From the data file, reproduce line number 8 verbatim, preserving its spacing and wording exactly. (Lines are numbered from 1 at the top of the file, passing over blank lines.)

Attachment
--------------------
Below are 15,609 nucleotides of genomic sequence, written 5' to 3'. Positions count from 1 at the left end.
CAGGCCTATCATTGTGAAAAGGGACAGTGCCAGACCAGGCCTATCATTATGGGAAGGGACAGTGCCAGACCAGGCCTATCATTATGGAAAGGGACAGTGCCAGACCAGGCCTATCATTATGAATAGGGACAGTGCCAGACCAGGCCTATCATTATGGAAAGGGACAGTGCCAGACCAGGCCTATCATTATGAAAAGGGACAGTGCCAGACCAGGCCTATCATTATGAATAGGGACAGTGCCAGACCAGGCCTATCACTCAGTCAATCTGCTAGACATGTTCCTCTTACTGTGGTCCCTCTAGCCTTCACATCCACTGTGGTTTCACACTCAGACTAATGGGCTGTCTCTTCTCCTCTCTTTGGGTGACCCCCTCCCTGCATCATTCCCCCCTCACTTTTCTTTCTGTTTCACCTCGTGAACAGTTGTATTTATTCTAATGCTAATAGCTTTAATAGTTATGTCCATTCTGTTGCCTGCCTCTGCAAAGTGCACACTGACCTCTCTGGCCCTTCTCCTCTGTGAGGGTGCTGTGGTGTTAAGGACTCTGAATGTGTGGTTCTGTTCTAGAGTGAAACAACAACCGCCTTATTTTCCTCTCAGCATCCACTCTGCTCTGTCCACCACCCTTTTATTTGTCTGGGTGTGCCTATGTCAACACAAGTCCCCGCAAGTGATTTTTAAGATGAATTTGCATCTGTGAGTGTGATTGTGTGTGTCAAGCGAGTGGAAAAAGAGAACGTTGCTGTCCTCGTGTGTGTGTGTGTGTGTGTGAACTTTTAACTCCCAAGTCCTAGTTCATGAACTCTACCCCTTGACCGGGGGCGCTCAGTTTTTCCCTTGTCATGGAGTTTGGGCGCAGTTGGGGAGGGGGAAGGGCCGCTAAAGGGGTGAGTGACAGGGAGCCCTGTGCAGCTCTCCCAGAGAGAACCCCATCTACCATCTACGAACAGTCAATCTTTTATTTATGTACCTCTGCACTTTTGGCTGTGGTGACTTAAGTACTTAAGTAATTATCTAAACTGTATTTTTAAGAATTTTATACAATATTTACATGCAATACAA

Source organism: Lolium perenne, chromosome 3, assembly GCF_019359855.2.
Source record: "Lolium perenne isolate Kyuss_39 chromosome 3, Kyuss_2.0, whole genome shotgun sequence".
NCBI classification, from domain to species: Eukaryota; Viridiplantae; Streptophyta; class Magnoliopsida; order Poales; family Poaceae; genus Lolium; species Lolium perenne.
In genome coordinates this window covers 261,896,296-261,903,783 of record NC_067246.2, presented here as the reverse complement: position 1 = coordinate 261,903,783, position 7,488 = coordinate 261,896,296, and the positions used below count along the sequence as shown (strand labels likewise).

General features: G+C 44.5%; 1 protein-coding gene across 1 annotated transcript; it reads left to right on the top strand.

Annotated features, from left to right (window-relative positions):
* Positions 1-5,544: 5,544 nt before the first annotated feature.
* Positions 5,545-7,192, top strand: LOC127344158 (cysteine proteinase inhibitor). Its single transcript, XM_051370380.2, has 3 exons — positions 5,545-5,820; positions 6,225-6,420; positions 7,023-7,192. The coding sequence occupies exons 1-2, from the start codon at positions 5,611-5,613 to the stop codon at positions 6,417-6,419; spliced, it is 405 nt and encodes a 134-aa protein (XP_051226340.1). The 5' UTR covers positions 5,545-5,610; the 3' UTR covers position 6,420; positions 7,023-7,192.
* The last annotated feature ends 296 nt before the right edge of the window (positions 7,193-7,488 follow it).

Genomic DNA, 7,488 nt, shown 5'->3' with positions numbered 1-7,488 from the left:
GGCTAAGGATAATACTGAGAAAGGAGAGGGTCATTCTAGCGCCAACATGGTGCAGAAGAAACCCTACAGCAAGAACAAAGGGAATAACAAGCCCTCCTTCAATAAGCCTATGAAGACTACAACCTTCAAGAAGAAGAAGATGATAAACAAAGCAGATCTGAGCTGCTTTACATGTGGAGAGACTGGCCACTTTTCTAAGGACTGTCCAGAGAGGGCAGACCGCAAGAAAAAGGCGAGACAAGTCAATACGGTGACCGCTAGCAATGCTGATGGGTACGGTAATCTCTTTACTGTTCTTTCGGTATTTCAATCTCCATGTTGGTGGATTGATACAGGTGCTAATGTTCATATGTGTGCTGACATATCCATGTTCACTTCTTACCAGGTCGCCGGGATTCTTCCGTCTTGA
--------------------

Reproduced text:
Annotated features, from left to right (window-relative positions):